State Fair Winners Wayne Estenson and Paul Vandergon Share Their Experiences

Wayne Estenson canned his first pickle 35 years ago under the supervision of his future mother-in-law. “Before I could take her daughter out on a date, we would have to help pack cucumbers for pickling,” he recounts. To this day, pickles are his favorite canned food to eat.
Who knew that falling in love would lead to perennial entries at the Minnesota State Fair? “Canning has always been a family tradition, and we have our grandchildren learning the art and science behind canning,” he explains. “They sure enjoy the products.”

Estenson first entered the fair mostly for the sake of competition but also out of interest in the rules, science and food safety that are involved. He has entered numerous products in the fair over the past several years and has placed with dill pickles with garlic, beet pickles, bread and butter pickles, salsa, and traditional and mango barbeque sauces. Winning a ribbon last year, the mango barbeque sauce was a new recipe.

Estenson doesn’t give a second thought to sharing his secret to the perfect pickle. Each of his recipes uses a specific water, vinegar, salt and processing method, he says. Look for his barbeque sauce at this year’s fair. It’s called Sweet Heat, and can be found alongside several of his traditional items.

Sweet Success

An in-law was key to the state fair entry of Paul Vandergon, as well. He started beekeeping four years ago and was inspired to enter his products into the fair by the Minnesota Hobby Beekeeping Association, which encourages all its members to enter their creations. His brother-in-law helps him care for the bees that produce his annual entries.

Qualifications for honey entries are strict. Participants must submit 12 identical jars (or bears) of honey. Each must be the same, with no fingerprints or bubbles. “It’s a lot about presentation,” Vandergon says.  Maximum acceptable moisture content for any liquid honey is 18.6 percent; anything higher is disqualified.

During the past two years, Vandergon has entered one-pound jars of honey and 12-ounce bears of honey and beeswax. Last year, he took second place for his beeswax entry. This year, he plans to enter one-pound jars, 12-ounce bears, one pound of beeswax, a frame of capped honey and several jars of creamed honey.

Creamed honey is a fine, crystalized honey that makes spreading easier. It is made by introducing a rounded seed crystal into a batch of honey that is heated to 90 degrees. In time, the entire content of honey begins to transform into crystals of the same shape.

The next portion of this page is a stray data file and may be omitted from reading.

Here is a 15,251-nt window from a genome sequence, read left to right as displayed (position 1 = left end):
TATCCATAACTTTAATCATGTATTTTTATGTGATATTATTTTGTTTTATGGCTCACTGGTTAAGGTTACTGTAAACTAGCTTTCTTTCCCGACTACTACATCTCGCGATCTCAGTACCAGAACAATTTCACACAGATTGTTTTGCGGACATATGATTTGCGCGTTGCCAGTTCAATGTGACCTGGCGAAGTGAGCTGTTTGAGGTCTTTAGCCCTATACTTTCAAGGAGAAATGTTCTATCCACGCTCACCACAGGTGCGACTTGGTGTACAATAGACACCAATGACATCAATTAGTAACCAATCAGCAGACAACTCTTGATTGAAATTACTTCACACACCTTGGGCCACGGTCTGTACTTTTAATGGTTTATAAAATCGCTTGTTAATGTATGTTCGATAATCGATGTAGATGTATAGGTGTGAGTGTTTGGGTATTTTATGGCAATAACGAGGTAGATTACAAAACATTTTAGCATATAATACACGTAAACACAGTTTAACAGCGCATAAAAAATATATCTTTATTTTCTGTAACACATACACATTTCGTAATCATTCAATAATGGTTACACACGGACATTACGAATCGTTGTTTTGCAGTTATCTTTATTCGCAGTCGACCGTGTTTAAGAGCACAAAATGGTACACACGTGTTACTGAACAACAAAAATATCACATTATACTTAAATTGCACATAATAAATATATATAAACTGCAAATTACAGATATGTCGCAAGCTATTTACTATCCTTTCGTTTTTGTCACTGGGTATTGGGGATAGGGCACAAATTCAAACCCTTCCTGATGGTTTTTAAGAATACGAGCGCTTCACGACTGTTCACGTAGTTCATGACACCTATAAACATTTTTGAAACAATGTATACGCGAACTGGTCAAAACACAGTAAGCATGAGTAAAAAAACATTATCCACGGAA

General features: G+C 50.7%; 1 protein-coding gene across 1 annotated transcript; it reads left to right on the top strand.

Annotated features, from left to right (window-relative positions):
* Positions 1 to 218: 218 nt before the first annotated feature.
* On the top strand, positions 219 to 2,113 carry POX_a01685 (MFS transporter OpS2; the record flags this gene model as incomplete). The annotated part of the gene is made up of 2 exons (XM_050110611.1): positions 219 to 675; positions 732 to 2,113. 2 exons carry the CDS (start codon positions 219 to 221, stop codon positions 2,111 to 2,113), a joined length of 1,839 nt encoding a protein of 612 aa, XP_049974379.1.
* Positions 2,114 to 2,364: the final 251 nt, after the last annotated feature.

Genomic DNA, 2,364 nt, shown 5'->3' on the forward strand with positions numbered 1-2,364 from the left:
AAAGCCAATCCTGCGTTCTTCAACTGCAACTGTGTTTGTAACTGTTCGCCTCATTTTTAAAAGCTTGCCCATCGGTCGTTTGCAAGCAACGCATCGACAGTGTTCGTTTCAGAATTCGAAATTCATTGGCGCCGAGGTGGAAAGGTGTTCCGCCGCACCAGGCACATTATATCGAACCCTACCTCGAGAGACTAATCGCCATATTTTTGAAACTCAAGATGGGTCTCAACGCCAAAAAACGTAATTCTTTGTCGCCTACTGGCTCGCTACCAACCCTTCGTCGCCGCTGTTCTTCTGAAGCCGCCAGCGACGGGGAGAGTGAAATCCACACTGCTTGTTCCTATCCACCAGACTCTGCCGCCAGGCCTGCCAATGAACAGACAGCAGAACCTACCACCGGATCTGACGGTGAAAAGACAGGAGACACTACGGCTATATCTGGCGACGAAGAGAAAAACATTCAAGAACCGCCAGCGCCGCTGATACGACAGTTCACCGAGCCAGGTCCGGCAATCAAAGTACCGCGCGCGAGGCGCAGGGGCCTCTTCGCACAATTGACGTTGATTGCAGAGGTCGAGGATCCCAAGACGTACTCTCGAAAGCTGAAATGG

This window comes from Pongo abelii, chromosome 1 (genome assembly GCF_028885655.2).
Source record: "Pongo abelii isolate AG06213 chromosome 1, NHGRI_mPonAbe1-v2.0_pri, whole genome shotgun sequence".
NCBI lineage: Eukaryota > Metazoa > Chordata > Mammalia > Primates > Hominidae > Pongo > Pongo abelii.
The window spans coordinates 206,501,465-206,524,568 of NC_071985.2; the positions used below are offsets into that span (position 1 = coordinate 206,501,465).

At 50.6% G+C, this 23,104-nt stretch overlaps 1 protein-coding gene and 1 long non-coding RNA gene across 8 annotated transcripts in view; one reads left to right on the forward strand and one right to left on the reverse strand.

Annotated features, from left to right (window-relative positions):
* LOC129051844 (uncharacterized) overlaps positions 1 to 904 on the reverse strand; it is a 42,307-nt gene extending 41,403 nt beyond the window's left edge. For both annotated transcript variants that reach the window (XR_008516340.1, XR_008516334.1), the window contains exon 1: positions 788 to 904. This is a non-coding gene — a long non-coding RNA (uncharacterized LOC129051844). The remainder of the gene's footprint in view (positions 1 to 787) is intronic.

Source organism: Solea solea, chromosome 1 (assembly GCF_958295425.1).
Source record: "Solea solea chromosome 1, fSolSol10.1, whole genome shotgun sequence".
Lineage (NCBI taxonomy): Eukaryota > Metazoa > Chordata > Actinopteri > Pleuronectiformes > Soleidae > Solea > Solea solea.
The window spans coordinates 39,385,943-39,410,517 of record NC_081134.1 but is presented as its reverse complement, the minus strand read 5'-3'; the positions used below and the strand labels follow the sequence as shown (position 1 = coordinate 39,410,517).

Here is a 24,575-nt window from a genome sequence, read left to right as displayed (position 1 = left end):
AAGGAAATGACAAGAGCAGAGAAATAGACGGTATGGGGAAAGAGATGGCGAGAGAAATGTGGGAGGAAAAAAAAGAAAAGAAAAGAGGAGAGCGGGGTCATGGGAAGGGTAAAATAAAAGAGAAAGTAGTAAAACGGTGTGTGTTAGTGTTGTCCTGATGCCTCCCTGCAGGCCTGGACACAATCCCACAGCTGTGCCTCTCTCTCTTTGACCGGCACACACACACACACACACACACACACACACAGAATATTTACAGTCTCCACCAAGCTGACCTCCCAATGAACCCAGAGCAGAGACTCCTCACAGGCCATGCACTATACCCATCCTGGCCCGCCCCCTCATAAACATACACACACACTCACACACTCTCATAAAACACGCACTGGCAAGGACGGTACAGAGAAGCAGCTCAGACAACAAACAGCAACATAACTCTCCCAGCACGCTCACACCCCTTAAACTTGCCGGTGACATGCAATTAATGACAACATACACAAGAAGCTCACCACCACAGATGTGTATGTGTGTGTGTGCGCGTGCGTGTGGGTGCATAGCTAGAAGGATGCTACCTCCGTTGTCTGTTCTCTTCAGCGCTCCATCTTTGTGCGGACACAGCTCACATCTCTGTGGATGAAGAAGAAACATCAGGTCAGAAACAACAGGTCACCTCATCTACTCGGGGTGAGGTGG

Vandergon keeps hives “in three apiaries near Little Falls, Minnesota, because they don’t allow bees in Maple Grove, unlike most other [towns], including Minneapolis.” He notes that multiple buildings in downtown Minneapolis have hives on the roofs. The presence of these city bees is fascinating in light of the struggles bees face even in more rural areas.

Vandergon says that his bees “struggle to stay alive in the midst of overuse of pesticides and lack of habitat, including road side ditches that are mowed for free hay.” Unfortunately, this winter, he lost 11 of his 13 hives to various causes, including virus-bearing varroa mites, which have devastated honey bee populations worldwide. “It is very hard to keep the bees alive in recent years,” he says.

Although Estenson and Vandergon have received multiple ribbons between them, the competition is stiff. Both categories (canned and preserved food) are populated by seasoned foodies, heritage recipes and legacy hives.

Pickle Envy

Just thinking about the Minnesota State Fair can make any mouth water with anticipation of new treats and novelty food items galore. Why wait until the fair opens to indulge? Enjoy this quick summertime lunch recipe, using your favorite crisp, flavorful pickle (no stick required).

Dill Pickle Bacon Grilled Cheese »

1-1/2 slices bacon
2 slices bread
1 Tbsp. butter
1 large pickle, sliced
2 slices cheddar cheese
1 oz. mozzarella cheese

Cook the bacon until it’s crisp, and drain it on paper towel. Remove most of the bacon grease from the pan. Butter one side of the bread, and place bread butter side down in the pan.

Top the bread with all ingredients, and cover with second slice of bread, butter side out. Cook over medium-low heat, flipping when cheese is melted and bread lightly toasted.

Don’t Miss
In the horticulture building, the Minnesota Hobby Beekeeping Association conducts scheduled demonstrations, opening a hive and extracting honey. It’s a rare site to see live. Don’t miss it!

Did you Know?
Submitting a food item for competition at the Minnesota State Fair is not an easy task.

In the canning category, participants must provide two identical jars, one for judges to open and the other to be placed on display.

No secrets allowed! Participants must be willing to reveal the secrets to their success. In addition, processing time and methods must be provided, along with the exact list ingredients and amounts.

Fair officials use the information to verify food safety and promise to shred all the documentation following the fair.